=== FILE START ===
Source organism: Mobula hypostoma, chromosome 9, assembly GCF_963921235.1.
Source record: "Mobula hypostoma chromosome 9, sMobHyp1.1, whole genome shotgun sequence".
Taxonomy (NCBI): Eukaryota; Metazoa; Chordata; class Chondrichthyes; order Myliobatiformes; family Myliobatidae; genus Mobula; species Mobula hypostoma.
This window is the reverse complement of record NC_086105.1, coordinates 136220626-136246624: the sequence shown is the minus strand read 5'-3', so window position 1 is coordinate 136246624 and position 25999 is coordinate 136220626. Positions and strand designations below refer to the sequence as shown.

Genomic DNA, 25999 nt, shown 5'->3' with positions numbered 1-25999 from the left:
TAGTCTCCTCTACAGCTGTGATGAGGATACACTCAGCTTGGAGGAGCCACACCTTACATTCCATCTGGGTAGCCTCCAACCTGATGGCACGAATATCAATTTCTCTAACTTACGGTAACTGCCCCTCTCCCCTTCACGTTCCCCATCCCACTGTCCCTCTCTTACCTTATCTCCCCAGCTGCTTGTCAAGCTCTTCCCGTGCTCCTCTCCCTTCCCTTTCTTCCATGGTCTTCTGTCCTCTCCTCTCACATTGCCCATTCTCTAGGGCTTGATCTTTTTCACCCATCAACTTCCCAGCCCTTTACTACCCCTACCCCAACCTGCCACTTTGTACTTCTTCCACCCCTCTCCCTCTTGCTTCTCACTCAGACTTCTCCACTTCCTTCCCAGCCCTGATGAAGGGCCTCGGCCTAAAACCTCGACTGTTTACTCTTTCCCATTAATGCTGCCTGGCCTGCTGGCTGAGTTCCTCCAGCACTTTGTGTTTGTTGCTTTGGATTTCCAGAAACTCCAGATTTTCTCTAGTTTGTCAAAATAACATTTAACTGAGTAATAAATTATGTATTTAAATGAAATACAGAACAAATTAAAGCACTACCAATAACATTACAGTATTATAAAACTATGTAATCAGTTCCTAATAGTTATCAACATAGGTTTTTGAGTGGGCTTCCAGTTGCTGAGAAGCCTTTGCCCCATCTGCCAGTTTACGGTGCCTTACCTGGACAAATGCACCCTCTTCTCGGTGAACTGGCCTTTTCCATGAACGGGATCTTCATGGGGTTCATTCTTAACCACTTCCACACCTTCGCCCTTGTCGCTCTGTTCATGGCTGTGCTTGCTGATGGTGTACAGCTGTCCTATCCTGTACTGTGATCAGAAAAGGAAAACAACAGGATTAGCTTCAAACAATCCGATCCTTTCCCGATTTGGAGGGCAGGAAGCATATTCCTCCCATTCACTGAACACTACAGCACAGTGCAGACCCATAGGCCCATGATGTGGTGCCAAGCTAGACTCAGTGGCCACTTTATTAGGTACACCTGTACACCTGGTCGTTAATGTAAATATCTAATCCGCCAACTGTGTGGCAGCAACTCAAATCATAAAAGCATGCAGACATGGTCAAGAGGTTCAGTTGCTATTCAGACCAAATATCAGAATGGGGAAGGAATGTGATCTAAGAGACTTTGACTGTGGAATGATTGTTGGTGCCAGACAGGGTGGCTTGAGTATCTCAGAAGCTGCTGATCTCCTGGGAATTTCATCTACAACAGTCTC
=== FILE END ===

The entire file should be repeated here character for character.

Source organism: Mobula hypostoma, chromosome 9, assembly GCF_963921235.1.
Source record: "Mobula hypostoma chromosome 9, sMobHyp1.1, whole genome shotgun sequence".
Taxonomy (NCBI): Eukaryota; Metazoa; Chordata; class Chondrichthyes; order Myliobatiformes; family Myliobatidae; genus Mobula; species Mobula hypostoma.
This window is the reverse complement of record NC_086105.1, coordinates 136220626-136246624: the sequence shown is the minus strand read 5'-3', so window position 1 is coordinate 136246624 and position 25999 is coordinate 136220626. Positions and strand designations below refer to the sequence as shown.

Genomic DNA, 25999 nt, shown 5'->3' with positions numbered 1-25999 from the left:
TAGTCTCCTCTACAGCTGTGATGAGGATACACTCAGCTTGGAGGAGCCACACCTTACATTCCATCTGGGTAGCCTCCAACCTGATGGCACGAATATCAATTTCTCTAACTTACGGTAACTGCCCCTCTCCCCTTCACGTTCCCCATCCCACTGTCCCTCTCTTACCTTATCTCCCCAGCTGCTTGTCAAGCTCTTCCCGTGCTCCTCTCCCTTCCCTTTCTTCCATGGTCTTCTGTCCTCTCCTCTCACATTGCCCATTCTCTAGGGCTTGATCTTTTTCACCCATCAACTTCCCAGCCCTTTACTACCCCTACCCCAACCTGCCACTTTGTACTTCTTCCACCCCTCTCCCTCTTGCTTCTCACTCAGACTTCTCCACTTCCTTCCCAGCCCTGATGAAGGGCCTCGGCCTAAAACCTCGACTGTTTACTCTTTCCCATTAATGCTGCCTGGCCTGCTGGCTGAGTTCCTCCAGCACTTTGTGTTTGTTGCTTTGGATTTCCAGAAACTCCAGATTTTCTCTAGTTTGTCAAAATAACATTTAACTGAGTAATAAATTATGTATTTAAATGAAATACAGAACAAATTAAAGCACTACCAATAACATTACAGTATTATAAAACTATGTAATCAGTTCCTAATAGTTATCAACATAGGTTTTTGAGTGGGCTTCCAGTTGCTGAGAAGCCTTTGCCCCATCTGCCAGTTTACGGTGCCTTACCTGGACAAATGCACCCTCTTCTCGGTGAACTGGCCTTTTCCATGAACGGGATCTTCATGGGGTTCATTCTTAACCACTTCCACACCTTCGCCCTTGTCGCTCTGTTCATGGCTGTGCTTGCTGATGGTGTACAGCTGTCCTATCCTGTACTGTGATCAGAAAAGGAAAACAACAGGATTAGCTTCAAACAATCCGATCCTTTCCCGATTTGGAGGGCAGGAAGCATATTCCTCCCATTCACTGAACACTACAGCACAGTGCAGACCCATAGGCCCATGATGTGGTGCCAAGCTAGACTCAGTGGCCACTTTATTAGGTACACCTGTACACCTGGTCGTTAATGTAAATATCTAATCCGCCAACTGTGTGGCAGCAACTCAAATCATAAAAGCATGCAGACATGGTCAAGAGGTTCAGTTGCTATTCAGACCAAATATCAGAATGGGGAAGGAATGTGATCTAAGAGACTTTGACTGTGGAATGATTGTTGGTGCCAGACAGGGTGGCTTGAGTATCTCAGAAGCTGCTGATCTCCTGGGAATTTCATCTACAACAGTCTC